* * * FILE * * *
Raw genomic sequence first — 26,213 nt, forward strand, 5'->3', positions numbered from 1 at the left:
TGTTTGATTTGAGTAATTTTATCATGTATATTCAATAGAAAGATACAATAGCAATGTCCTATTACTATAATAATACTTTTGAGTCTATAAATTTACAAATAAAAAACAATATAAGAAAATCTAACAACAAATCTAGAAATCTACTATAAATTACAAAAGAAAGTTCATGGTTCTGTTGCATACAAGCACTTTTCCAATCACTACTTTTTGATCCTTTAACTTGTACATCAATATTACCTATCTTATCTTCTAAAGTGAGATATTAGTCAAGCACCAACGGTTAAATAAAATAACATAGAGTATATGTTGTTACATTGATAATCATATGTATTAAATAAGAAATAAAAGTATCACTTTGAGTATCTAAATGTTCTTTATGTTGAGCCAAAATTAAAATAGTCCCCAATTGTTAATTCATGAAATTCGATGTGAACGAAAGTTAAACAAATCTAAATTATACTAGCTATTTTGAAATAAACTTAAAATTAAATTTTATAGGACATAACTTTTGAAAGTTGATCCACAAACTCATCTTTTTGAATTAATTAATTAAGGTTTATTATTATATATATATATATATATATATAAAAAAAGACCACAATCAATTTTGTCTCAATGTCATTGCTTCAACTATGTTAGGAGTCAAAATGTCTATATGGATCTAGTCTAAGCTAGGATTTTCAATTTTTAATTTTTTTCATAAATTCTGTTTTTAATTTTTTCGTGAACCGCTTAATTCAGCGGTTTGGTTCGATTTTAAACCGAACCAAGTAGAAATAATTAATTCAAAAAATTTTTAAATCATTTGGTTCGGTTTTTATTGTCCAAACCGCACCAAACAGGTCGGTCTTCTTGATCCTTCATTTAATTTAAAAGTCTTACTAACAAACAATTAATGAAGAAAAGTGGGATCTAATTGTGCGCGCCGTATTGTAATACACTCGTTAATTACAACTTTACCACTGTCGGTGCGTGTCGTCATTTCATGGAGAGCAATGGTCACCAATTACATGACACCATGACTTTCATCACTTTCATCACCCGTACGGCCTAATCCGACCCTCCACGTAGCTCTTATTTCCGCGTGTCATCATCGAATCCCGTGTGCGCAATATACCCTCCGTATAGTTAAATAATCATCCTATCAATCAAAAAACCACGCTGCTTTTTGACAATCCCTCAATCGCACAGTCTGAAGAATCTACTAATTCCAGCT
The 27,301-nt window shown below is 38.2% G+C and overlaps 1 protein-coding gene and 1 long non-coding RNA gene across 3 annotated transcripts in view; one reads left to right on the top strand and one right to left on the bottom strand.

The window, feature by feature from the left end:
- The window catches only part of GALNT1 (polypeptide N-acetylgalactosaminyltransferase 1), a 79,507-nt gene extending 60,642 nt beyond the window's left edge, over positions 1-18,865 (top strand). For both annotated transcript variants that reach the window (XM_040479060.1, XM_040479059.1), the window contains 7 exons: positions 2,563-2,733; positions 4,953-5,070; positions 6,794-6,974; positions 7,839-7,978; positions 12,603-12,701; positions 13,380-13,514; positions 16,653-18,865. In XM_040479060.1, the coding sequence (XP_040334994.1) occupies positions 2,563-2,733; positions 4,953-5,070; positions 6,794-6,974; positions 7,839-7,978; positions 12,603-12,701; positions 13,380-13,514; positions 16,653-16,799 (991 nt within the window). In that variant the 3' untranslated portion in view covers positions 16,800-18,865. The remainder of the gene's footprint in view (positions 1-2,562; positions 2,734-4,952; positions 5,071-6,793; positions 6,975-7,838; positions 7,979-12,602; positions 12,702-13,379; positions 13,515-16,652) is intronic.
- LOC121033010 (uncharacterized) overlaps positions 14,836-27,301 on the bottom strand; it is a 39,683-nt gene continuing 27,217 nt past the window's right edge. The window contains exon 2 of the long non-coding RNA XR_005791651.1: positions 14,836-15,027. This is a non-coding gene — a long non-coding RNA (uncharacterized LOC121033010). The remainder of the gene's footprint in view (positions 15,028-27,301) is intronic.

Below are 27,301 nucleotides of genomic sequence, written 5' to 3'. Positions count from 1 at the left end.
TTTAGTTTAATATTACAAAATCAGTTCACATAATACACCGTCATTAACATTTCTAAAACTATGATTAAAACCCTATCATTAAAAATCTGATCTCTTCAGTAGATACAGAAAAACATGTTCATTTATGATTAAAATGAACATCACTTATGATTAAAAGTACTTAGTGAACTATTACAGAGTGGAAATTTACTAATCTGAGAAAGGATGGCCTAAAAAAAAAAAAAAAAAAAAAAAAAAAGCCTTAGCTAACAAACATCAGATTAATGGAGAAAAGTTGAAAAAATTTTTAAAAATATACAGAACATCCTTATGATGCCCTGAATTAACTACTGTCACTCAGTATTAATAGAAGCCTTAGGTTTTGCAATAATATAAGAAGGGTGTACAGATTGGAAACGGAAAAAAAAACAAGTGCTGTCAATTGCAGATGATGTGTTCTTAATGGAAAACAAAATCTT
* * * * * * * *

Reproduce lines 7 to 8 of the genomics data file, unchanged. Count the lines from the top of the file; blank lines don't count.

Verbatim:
Below are 27,301 nucleotides of genomic sequence, written 5' to 3'. Positions count from 1 at the left end.
TTTAGTTTAATATTACAAAATCAGTTCACATAATACACCGTCATTAACATTTCTAAAACTATGATTAAAACCCTATCATTAAAAATCTGATCTCTTCAGTAGATACAGAAAAACATGTTCATTTATGATTAAAATGAACATCACTTATGATTAAAAGTACTTAGTGAACTATTACAGAGTGGAAATTTACTAATCTGAGAAAGGATGGCCTAAAAAAAAAAAAAAAAAAAAAAAAAAAGCCTTAGCTAACAAACATCAGATTAATGGAGAAAAGTTGAAAAAATTTTTAAAAATATACAGAACATCCTTATGATGCCCTGAATTAACTACTGTCACTCAGTATTAATAGAAGCCTTAGGTTTTGCAATAATATAAGAAGGGTGTACAGATTGGAAACGGAAAAAAAAACAAGTGCTGTCAATTGCAGATGATGTGTTCTTAATGGAAAACAAAATCTT